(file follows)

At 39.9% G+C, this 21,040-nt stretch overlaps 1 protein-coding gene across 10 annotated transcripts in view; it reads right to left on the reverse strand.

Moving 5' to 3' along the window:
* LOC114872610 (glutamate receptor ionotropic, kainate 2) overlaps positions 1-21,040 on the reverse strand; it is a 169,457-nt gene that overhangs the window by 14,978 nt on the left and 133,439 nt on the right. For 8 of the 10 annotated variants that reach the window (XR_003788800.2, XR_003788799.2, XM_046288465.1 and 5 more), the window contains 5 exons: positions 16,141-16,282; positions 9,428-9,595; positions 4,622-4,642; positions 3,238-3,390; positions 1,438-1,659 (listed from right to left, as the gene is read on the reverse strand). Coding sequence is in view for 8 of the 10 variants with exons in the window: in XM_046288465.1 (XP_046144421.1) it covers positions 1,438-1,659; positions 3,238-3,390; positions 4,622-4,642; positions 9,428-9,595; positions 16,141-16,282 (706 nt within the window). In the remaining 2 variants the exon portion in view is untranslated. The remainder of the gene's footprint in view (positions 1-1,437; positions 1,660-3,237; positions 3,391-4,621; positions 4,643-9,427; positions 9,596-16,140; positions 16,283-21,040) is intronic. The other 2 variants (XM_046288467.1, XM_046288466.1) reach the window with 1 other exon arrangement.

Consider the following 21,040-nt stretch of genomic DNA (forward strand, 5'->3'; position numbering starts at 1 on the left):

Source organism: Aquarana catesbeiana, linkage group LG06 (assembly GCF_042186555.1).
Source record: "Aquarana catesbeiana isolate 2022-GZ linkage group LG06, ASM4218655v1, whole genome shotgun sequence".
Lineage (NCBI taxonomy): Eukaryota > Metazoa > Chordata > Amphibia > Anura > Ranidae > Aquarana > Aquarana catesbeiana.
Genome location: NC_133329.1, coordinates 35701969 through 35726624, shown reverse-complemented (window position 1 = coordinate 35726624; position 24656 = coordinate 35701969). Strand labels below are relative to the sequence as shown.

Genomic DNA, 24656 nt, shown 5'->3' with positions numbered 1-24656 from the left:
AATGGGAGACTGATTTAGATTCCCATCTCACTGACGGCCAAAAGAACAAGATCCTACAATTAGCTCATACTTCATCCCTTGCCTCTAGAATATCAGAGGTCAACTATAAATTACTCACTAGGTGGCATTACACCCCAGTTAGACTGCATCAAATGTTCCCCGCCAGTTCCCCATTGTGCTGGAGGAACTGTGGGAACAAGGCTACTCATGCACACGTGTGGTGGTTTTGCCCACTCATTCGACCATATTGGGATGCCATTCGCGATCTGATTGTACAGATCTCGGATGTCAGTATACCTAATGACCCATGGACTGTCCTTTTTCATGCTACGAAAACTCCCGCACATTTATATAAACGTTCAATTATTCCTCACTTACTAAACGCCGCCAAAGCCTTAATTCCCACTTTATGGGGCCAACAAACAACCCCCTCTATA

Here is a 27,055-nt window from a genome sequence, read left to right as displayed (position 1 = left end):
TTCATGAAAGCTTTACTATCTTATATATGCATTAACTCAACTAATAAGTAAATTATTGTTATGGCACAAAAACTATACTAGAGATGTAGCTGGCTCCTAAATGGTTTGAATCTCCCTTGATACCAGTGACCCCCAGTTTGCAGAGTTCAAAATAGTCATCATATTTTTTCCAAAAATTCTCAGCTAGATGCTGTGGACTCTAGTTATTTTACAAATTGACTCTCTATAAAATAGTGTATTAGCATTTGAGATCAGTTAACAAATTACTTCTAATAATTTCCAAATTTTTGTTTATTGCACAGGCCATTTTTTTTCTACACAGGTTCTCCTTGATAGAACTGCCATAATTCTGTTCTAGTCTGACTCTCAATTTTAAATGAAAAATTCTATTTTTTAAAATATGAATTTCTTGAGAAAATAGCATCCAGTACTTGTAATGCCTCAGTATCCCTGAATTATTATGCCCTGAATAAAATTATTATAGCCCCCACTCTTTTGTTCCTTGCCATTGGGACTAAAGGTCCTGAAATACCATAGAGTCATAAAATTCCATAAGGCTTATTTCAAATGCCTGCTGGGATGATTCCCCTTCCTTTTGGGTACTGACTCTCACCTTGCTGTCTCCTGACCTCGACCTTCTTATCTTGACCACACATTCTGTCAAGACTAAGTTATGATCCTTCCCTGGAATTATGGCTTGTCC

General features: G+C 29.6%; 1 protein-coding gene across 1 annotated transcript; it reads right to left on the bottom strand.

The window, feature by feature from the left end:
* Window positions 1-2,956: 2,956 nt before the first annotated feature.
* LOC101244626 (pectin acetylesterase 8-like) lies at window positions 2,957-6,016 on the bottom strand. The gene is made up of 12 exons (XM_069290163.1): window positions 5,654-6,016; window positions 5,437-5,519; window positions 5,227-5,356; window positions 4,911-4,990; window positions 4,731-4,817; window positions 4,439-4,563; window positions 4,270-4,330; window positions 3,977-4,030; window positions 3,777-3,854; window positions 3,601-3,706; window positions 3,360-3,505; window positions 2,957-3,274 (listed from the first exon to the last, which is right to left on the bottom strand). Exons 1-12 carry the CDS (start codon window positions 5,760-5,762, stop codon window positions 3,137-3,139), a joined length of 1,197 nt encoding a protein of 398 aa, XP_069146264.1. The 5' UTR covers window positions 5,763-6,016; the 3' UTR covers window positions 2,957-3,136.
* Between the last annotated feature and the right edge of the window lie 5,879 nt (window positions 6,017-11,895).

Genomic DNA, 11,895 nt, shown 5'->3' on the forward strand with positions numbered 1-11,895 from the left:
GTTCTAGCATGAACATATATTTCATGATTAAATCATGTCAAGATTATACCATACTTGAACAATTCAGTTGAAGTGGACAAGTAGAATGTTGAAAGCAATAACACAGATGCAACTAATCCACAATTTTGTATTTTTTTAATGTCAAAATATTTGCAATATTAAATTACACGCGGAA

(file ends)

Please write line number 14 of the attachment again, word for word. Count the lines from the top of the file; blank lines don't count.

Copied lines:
The window, feature by feature from the left end: